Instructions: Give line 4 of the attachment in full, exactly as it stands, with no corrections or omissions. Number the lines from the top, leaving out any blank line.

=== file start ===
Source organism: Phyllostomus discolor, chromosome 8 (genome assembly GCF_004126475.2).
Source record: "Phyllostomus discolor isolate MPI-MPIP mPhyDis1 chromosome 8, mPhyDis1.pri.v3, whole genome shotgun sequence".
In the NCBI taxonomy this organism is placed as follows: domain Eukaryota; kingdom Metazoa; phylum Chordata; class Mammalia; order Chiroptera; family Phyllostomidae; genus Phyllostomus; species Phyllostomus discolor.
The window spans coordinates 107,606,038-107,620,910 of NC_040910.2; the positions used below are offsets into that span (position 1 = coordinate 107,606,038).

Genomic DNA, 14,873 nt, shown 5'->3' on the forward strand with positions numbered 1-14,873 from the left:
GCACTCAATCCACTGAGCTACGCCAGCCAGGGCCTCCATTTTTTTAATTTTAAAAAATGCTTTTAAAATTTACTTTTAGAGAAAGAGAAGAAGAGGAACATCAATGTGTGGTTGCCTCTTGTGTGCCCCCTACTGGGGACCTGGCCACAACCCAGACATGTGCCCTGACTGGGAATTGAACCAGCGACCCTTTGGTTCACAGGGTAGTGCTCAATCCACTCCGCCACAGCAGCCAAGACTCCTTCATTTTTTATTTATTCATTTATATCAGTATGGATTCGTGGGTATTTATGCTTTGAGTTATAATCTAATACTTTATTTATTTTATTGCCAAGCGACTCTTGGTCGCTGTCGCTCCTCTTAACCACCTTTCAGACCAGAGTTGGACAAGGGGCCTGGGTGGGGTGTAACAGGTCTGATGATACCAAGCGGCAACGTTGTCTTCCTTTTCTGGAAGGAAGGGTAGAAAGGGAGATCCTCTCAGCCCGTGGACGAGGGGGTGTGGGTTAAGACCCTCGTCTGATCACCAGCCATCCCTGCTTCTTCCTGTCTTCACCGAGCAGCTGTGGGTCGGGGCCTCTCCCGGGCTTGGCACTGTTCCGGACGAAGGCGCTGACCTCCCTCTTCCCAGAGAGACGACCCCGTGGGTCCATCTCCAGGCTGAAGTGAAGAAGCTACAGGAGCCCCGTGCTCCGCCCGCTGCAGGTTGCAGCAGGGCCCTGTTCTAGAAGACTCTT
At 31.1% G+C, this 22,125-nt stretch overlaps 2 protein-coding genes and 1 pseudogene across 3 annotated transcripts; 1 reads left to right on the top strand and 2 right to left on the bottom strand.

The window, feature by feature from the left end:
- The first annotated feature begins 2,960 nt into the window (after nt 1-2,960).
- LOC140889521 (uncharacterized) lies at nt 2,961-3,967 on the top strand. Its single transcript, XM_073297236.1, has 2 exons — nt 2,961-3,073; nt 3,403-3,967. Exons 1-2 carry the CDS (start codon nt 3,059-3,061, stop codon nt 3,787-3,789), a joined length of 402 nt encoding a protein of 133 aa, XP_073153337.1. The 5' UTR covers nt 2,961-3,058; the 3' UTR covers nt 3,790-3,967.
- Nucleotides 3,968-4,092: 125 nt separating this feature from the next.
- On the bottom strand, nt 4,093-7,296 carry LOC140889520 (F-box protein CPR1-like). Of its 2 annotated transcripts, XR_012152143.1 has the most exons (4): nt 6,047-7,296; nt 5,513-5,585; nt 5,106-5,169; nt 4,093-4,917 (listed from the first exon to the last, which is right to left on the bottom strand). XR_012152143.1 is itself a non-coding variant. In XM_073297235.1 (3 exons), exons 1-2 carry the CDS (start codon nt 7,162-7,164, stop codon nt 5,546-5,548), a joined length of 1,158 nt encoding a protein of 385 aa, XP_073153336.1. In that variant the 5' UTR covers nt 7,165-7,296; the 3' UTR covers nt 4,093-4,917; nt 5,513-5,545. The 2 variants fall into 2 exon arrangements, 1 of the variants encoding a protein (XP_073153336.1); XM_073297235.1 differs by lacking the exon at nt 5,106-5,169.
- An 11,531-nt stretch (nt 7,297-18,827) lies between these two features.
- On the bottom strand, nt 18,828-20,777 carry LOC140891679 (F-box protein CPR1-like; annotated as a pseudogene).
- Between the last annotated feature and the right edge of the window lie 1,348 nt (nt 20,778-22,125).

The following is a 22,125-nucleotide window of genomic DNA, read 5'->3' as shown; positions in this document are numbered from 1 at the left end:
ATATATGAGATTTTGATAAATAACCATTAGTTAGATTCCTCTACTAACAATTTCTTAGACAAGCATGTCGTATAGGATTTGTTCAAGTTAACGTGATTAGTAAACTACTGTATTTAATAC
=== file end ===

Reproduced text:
The window spans coordinates 107,606,038-107,620,910 of NC_040910.2; the positions used below are offsets into that span (position 1 = coordinate 107,606,038).